With 360 videos, any shaking is exaggerated and becomes quite noticeable, so 360 videos benefit tremendously from stabilization.
Smoovie stabilizer is a compact, pocketable stabilizer made for smartphones and small cameras (under 250g) that may also work for smaller 360 cameras. It uses a handle with a magnetized gimbal and a counterweight for stability. The basic Smoovie comes with a smartphone holder, while the Smoovie Plus adds a 1/4-20 adapter.
|shown with optional 1/4-20 adapter|
The Smoovie has a smartphone holder which you can accommodate typical phones (but not phablets). There’s a knob for adjusting the tilt angle of the smartphone holder. The knob also keeps the smartphone holder in place and can be removed* to replace the smartphone holder with the 1/4-20 tripod adapter accessory (with the Smoovie Plus). The position of the tripod insert can be offset from the center.
The tip of the handle has a small hole for a wrist strap, although a wrist strap is not included.
|note: wrist strap is not included|
|the gimbal, with the rubber dampener engaged|
There are two small N42 magnets on the gimbal assembly to help stabilize the Smoovie and to allow the camera to follow any panning motion.
|the small magnets on the gimbal assembly|
The gimbal moves freely, and can be angled up to around 45 degrees up or down. There’s also a rubber dampener to dampen the gimbal movement. The tapered rubber dampener can be gradually removed as you become better at using the Smoovie.
Tip: the Smoovie can also be held above you when using a selfie stick. You just need to tilt the selfie stick attachment at an angle that is complementary to the angle of the Smoovie handle.
In the first part of the test, I tested the Smoovie while walking, and going up and down a staircase. Here is the comparison:
In my opinion, the Smoovie does help dampen the telltale vibrations from footsteps, compared with just a selfie stick. On the other hand, it was sometimes harder to control the panning with the Smoovie when the handle was at an angle that would disengage the magnet. (Incidentally, this proves that the magnet works, even though it seems weak.)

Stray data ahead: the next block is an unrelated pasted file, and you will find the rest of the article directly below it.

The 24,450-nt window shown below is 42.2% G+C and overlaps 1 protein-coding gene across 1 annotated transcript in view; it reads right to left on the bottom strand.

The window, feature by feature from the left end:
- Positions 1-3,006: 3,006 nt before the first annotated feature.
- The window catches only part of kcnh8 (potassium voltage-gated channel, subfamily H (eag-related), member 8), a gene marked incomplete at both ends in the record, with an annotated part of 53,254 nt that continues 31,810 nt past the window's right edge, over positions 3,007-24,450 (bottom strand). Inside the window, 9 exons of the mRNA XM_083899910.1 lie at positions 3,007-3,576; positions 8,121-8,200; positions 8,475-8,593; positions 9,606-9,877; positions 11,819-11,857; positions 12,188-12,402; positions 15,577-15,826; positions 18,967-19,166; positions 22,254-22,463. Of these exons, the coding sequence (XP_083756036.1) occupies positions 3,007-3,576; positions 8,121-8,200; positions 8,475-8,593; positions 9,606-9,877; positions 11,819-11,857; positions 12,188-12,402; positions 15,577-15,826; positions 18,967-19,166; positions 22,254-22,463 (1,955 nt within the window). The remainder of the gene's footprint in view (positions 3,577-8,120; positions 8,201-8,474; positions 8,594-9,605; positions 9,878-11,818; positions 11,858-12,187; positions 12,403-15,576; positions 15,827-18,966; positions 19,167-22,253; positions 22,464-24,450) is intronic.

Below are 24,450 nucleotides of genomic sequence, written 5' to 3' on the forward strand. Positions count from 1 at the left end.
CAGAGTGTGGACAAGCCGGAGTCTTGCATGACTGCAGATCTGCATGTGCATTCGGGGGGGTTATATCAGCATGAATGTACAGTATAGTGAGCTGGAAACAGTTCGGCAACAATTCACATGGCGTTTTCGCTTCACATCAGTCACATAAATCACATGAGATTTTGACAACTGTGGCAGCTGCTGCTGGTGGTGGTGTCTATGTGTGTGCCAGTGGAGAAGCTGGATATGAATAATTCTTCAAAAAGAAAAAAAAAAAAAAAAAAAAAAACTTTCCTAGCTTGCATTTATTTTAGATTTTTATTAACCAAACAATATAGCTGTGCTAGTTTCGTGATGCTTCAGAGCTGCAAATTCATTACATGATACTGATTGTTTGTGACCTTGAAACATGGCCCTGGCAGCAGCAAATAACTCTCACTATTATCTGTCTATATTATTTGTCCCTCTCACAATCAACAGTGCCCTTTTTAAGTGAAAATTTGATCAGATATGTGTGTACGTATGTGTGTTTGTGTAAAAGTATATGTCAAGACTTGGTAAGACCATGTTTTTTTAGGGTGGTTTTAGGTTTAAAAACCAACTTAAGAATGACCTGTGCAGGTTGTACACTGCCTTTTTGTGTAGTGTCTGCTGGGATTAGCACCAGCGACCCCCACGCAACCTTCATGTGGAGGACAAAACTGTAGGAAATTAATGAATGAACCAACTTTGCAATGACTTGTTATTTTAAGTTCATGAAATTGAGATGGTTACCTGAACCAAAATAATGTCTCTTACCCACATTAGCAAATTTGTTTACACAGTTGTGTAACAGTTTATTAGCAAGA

I also tested the Smoovie while jogging. Here is the comparison:
Before I did the jogging test, I expected that there would be a significant improvement with the Smoovie when jogging. Strangely, it seems that when jogging, there is not as much difference compared to walking. I suspected that the Samsung Gear 360’s vertical correction mitigated the camera instability while running.
I did a third comparison video. This is the same as the jogging video, except that I disabled the ActionDirector’s vertical correction when rendering the video. Here is the comparison:
In my opinion, in this third comparison, it does seem that the Smoovie is more stable than the selfie stick.
The Pocket Smoovie is a well made stabilizer non-motorized gimbal. It does help stabilize 360 videos, although the improvement is less noticeable if your 360 camera has an effective vertical orientation correction, such as that of the Samsung Gear 360. Even with vertical correction however, the Smoovie does nonetheless improve 360 videos by dampening vibrations from footsteps while walking.
+ does improve video stabilization
+ well made, good quality construction
+ pocketable, reasonably compact and lightweight
+ costs much less than some other stabilizers
– tilt angle is too easily moved
– camera needs to be positioned carefully for best results
– the handle will show up in the 360 video
– the angle of the handle cannot be adjusted on the fly. When switching from a high angle shot to a low angle shot, you need to adjust the handle, which can be distracting in a video.
Here is the official webpage.